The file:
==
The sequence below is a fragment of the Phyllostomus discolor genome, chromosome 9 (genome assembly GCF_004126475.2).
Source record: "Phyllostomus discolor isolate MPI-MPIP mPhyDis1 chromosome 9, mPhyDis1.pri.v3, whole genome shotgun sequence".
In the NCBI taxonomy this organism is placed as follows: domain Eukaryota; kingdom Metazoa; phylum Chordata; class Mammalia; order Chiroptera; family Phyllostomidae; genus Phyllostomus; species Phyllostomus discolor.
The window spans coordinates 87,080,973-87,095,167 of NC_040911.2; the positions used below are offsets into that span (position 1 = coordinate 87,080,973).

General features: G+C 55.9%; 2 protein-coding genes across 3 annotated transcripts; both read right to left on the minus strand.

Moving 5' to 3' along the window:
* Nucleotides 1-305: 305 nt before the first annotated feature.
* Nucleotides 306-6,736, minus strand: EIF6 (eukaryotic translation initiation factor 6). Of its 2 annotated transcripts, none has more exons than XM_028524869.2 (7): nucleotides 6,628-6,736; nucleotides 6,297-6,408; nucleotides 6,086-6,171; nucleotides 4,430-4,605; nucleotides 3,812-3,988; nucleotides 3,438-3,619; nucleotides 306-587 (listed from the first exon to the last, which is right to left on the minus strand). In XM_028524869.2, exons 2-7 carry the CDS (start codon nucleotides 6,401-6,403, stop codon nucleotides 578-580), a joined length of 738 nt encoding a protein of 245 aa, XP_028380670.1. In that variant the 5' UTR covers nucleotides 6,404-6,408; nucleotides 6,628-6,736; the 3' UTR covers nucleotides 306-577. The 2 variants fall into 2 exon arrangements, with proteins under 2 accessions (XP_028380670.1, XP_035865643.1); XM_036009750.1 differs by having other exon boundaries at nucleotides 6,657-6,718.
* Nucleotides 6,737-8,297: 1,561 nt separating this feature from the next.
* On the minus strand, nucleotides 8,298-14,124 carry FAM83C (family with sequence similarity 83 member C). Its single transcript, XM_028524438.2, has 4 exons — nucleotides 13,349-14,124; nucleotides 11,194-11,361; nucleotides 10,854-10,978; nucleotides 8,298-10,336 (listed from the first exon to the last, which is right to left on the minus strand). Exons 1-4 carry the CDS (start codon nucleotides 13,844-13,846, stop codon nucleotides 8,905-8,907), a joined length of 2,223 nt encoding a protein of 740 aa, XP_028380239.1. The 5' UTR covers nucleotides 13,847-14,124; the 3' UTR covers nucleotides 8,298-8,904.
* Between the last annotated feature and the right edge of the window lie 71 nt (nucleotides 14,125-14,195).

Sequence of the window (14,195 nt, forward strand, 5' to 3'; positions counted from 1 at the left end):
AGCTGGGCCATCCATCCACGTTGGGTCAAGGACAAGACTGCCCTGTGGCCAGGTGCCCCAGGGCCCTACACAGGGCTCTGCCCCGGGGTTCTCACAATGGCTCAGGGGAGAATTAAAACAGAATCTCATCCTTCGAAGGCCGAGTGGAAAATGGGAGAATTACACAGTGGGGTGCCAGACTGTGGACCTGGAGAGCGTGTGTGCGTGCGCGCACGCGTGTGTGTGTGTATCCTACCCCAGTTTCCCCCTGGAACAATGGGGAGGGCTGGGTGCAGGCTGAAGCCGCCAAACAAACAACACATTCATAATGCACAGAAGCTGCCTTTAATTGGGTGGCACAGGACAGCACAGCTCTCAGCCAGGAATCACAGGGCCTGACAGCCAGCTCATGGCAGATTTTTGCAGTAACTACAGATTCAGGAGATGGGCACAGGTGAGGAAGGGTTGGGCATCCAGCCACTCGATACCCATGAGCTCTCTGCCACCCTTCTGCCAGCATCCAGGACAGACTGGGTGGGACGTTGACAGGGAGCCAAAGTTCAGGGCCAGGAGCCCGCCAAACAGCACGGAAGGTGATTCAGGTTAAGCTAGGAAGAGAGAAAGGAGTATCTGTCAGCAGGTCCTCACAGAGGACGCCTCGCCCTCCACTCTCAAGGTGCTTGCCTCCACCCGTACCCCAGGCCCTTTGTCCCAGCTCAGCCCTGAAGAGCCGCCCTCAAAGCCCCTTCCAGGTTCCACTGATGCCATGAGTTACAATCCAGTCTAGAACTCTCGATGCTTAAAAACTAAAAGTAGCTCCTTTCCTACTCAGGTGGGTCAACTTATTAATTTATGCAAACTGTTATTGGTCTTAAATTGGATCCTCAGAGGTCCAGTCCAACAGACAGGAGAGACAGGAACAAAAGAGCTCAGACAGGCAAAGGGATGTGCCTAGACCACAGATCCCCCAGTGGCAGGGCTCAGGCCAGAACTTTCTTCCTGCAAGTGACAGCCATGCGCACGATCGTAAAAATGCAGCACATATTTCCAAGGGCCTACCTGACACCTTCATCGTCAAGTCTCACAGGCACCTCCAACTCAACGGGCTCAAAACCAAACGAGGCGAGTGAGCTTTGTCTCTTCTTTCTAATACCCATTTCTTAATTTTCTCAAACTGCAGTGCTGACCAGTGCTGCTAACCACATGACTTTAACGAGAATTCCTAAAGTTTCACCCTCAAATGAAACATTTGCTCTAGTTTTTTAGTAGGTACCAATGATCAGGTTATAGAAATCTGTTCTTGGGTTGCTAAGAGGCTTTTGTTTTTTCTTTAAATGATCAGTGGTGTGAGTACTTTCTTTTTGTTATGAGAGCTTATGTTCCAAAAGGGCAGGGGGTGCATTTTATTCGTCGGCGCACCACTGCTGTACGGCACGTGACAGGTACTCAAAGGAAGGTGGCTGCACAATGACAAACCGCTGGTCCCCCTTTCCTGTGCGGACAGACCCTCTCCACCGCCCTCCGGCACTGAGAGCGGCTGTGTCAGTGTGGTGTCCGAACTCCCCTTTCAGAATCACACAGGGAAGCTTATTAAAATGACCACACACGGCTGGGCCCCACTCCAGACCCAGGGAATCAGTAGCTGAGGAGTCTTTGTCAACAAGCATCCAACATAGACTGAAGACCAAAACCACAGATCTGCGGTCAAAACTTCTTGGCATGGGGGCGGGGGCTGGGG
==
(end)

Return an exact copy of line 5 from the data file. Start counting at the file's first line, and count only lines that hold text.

General features: G+C 55.9%; 2 protein-coding genes across 3 annotated transcripts; both read right to left on the minus strand.